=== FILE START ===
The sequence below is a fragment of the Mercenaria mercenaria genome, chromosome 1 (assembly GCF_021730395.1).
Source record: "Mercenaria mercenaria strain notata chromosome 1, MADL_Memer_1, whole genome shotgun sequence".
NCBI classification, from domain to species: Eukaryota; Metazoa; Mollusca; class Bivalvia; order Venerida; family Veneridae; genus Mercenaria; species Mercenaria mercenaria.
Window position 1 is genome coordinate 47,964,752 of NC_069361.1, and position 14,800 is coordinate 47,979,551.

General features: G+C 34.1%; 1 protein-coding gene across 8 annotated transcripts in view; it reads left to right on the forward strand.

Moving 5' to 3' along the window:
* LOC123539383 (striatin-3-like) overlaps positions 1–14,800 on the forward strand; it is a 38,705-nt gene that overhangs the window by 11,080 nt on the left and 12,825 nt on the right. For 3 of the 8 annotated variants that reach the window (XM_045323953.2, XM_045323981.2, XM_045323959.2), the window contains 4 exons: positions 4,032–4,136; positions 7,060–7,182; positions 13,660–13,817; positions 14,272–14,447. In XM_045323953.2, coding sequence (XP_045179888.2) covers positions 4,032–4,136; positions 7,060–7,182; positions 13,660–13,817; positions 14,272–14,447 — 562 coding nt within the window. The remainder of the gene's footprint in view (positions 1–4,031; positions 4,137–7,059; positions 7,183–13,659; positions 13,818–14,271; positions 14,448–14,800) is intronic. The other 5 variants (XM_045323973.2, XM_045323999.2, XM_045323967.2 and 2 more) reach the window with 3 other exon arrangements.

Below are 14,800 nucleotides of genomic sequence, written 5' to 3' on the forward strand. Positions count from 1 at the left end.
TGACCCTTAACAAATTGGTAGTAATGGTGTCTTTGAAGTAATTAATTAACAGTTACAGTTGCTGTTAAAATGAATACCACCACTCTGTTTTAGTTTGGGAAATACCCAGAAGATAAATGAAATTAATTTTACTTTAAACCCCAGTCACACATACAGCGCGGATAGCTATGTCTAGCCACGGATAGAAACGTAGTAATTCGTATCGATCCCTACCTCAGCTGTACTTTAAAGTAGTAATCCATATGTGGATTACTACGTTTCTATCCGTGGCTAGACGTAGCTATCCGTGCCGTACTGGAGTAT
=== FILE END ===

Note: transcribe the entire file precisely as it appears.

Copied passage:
The sequence below is a fragment of the Mercenaria mercenaria genome, chromosome 1 (assembly GCF_021730395.1).
Source record: "Mercenaria mercenaria strain notata chromosome 1, MADL_Memer_1, whole genome shotgun sequence".
NCBI classification, from domain to species: Eukaryota; Metazoa; Mollusca; class Bivalvia; order Venerida; family Veneridae; genus Mercenaria; species Mercenaria mercenaria.
Window position 1 is genome coordinate 47,964,752 of NC_069361.1, and position 14,800 is coordinate 47,979,551.

General features: G+C 34.1%; 1 protein-coding gene across 8 annotated transcripts in view; it reads left to right on the forward strand.

Moving 5' to 3' along the window:
* LOC123539383 (striatin-3-like) overlaps positions 1–14,800 on the forward strand; it is a 38,705-nt gene that overhangs the window by 11,080 nt on the left and 12,825 nt on the right. For 3 of the 8 annotated variants that reach the window (XM_045323953.2, XM_045323981.2, XM_045323959.2), the window contains 4 exons: positions 4,032–4,136; positions 7,060–7,182; positions 13,660–13,817; positions 14,272–14,447. In XM_045323953.2, coding sequence (XP_045179888.2) covers positions 4,032–4,136; positions 7,060–7,182; positions 13,660–13,817; positions 14,272–14,447 — 562 coding nt within the window. The remainder of the gene's footprint in view (positions 1–4,031; positions 4,137–7,059; positions 7,183–13,659; positions 13,818–14,271; positions 14,448–14,800) is intronic. The other 5 variants (XM_045323973.2, XM_045323999.2, XM_045323967.2 and 2 more) reach the window with 3 other exon arrangements.

Below are 14,800 nucleotides of genomic sequence, written 5' to 3' on the forward strand. Positions count from 1 at the left end.
TGACCCTTAACAAATTGGTAGTAATGGTGTCTTTGAAGTAATTAATTAACAGTTACAGTTGCTGTTAAAATGAATACCACCACTCTGTTTTAGTTTGGGAAATACCCAGAAGATAAATGAAATTAATTTTACTTTAAACCCCAGTCACACATACAGCGCGGATAGCTATGTCTAGCCACGGATAGAAACGTAGTAATTCGTATCGATCCCTACCTCAGCTGTACTTTAAAGTAGTAATCCATATGTGGATTACTACGTTTCTATCCGTGGCTAGACGTAGCTATCCGTGCCGTACTGGAGTAT